Lactation: No data are available regarding the presence of olaparib in human milk, its effects on the breastfed infant or on milk production. Because of the potential for serious adverse reactions in the breastfed infant, advise a lactating woman not to breastfeed during treatment with LYNPARZA and for 1 month after receiving the final dose.

Pediatric Use: The safety and efficacy of LYNPARZA have not been established in pediatric patients.

Hepatic Impairment: No adjustment to the starting dose is required in patients with mild hepatic impairment (Child-Pugh classification A). There are no data in patients with moderate or severe hepatic impairment.

Renal Impairment: No adjustment to the starting dose is necessary in patients with mild renal impairment (CLcr=51-80 mL/min). In patients with moderate renal impairment (CLcr=31-50 mL/min), reduce the dose to 200 mg twice daily. There are no data in patients with severe renal impairment or end-stage renal disease (CLcr ≤30 mL/min).

Indications

LYNPARZA is a poly (ADP-ribose) polymerase (PARP) inhibitor indicated:

For the maintenance treatment of adult patients with recurrent epithelial ovarian, fallopian tube, or primary peritoneal cancer, who are in complete or partial response to platinum-based chemotherapy.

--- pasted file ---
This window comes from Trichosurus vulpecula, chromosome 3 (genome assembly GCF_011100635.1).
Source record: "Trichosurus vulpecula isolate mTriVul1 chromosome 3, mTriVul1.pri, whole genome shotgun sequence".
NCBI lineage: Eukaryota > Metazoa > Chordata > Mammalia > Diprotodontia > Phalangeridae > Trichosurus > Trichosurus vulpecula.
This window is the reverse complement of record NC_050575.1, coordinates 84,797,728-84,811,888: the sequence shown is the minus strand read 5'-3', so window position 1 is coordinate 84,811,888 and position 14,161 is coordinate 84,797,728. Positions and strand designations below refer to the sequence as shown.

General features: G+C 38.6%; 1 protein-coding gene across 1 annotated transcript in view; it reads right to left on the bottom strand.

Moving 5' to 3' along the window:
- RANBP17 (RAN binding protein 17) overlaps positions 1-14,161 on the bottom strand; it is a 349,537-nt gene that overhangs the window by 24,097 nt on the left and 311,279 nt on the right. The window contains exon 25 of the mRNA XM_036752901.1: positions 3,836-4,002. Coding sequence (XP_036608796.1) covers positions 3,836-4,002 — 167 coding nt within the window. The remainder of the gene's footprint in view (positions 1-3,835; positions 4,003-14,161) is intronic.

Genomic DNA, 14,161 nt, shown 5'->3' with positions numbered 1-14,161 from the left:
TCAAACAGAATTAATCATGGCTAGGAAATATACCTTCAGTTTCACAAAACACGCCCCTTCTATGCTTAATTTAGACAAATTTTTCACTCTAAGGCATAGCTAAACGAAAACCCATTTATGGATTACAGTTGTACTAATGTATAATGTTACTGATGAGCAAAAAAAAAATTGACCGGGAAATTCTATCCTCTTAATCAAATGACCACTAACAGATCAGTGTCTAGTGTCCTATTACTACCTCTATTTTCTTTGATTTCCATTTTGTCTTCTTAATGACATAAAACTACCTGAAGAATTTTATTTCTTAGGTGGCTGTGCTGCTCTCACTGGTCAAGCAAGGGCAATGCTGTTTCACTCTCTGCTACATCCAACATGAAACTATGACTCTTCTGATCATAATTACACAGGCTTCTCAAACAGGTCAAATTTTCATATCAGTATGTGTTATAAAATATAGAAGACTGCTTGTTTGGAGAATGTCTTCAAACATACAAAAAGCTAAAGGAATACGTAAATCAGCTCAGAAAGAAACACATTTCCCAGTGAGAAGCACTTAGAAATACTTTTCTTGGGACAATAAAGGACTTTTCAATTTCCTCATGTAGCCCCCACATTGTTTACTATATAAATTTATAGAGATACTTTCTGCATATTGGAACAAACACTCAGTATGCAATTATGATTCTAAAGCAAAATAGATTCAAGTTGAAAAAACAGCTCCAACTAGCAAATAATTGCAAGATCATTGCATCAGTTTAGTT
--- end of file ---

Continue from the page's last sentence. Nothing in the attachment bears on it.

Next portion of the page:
For the treatment of adult patients with deleterious or suspected deleterious germline BRCA-mutated (gBRCAm) advanced ovarian cancer who have been treated with 3 or more prior lines of chemotherapy. Select patients for therapy based on an FDA-approved companion diagnostic for LYNPARZA.

In patients with deleterious or suspected deleterious gBRCAm, human epidermal growth factor receptor 2 (HER2)-negative metastatic breast cancer who have previously been treated with chemotherapy in the neoadjuvant, adjuvant or metastatic setting. Patients with hormone receptor (HR)-positive breast cancer should have been treated with a prior endocrine therapy or be considered inappropriate for endocrine treatment. Select patients for therapy based on an FDA-approved companion diagnostic for LYNPARZA.

About LENVIMA ® (lenvatinib) capsules 10 mg and 4 mg

LENVIMA® (lenvatinib) is a kinase inhibitor that is indicated in the U.S.:

  • For the treatment of patients with locally recurrent or metastatic, progressive radioactive iodine-refractory differentiated thyroid cancer (DTC)
  • In combination with everolimus, for the treatment of patients with advanced renal cell carcinoma (RCC) following one prior anti-angiogenic therapy
  • For the first-line treatment of patients with unresectable hepatocellular carcinoma (HCC)